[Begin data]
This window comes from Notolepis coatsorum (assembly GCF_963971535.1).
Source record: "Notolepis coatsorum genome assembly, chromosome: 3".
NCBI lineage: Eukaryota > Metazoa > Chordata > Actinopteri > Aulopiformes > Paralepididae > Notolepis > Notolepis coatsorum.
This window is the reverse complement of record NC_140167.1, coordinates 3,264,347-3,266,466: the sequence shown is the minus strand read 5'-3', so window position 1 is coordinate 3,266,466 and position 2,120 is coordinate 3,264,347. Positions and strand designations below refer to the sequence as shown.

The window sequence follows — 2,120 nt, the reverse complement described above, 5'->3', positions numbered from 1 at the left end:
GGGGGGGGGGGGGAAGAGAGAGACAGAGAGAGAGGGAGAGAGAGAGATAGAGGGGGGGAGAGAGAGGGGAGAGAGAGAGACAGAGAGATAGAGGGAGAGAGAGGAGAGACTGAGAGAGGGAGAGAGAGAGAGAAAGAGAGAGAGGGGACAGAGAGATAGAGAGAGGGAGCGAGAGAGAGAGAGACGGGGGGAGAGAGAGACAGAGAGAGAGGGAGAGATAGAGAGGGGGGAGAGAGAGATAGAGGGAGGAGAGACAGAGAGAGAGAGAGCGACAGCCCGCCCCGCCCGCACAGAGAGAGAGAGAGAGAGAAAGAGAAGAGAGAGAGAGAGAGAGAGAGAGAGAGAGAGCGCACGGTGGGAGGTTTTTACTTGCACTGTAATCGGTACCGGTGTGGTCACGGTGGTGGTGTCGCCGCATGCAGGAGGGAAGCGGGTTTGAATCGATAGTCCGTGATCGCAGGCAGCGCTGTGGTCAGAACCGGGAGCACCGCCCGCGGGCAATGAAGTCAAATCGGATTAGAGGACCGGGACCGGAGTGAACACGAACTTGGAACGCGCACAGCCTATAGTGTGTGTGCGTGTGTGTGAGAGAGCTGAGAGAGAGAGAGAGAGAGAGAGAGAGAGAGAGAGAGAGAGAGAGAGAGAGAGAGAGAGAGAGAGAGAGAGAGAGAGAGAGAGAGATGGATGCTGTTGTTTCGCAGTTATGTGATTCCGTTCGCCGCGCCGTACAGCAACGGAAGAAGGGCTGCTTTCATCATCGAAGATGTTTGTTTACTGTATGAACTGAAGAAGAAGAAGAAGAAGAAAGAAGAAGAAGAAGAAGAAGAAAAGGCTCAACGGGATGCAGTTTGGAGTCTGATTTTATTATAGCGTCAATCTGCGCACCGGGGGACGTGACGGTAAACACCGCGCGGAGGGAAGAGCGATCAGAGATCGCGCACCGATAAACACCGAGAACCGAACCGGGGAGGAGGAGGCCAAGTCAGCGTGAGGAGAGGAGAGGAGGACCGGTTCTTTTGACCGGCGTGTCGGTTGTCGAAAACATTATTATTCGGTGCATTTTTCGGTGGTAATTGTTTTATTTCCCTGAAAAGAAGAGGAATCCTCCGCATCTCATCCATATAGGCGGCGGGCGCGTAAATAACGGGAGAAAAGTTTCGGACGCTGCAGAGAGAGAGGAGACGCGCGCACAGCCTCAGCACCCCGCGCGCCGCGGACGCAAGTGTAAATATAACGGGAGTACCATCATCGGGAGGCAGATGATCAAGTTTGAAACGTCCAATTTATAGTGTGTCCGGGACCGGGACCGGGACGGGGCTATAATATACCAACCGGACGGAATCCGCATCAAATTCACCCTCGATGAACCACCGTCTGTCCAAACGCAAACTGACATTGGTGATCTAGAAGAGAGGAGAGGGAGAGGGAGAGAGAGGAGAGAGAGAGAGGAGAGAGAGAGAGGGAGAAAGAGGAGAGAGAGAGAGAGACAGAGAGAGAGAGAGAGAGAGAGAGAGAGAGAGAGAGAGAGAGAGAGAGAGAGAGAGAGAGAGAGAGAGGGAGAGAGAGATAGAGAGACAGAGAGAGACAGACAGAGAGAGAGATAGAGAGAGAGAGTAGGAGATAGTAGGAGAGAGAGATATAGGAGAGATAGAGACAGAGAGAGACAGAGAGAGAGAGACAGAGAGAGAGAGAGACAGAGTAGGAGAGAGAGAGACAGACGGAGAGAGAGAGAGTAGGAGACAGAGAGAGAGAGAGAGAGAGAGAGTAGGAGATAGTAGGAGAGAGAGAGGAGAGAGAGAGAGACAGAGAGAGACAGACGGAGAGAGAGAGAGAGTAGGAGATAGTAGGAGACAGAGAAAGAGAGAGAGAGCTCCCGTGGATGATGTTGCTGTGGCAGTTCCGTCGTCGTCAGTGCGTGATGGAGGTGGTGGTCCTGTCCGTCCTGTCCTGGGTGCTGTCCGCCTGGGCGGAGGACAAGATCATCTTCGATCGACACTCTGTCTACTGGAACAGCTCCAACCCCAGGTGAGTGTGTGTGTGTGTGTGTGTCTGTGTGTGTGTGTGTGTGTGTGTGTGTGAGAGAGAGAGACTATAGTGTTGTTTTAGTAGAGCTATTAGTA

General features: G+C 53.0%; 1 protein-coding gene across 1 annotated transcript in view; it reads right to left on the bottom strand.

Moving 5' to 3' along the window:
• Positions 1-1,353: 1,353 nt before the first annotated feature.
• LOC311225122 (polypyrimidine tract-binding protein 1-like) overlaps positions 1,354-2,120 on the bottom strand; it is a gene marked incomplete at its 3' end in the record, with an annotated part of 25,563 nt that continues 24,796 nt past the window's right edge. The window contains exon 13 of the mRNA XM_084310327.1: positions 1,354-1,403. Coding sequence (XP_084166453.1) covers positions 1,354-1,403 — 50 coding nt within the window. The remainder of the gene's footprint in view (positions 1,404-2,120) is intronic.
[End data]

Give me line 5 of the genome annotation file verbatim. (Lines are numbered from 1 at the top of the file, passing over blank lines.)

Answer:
The window sequence follows — 2,120 nt, the reverse complement described above, 5'->3', positions numbered from 1 at the left end: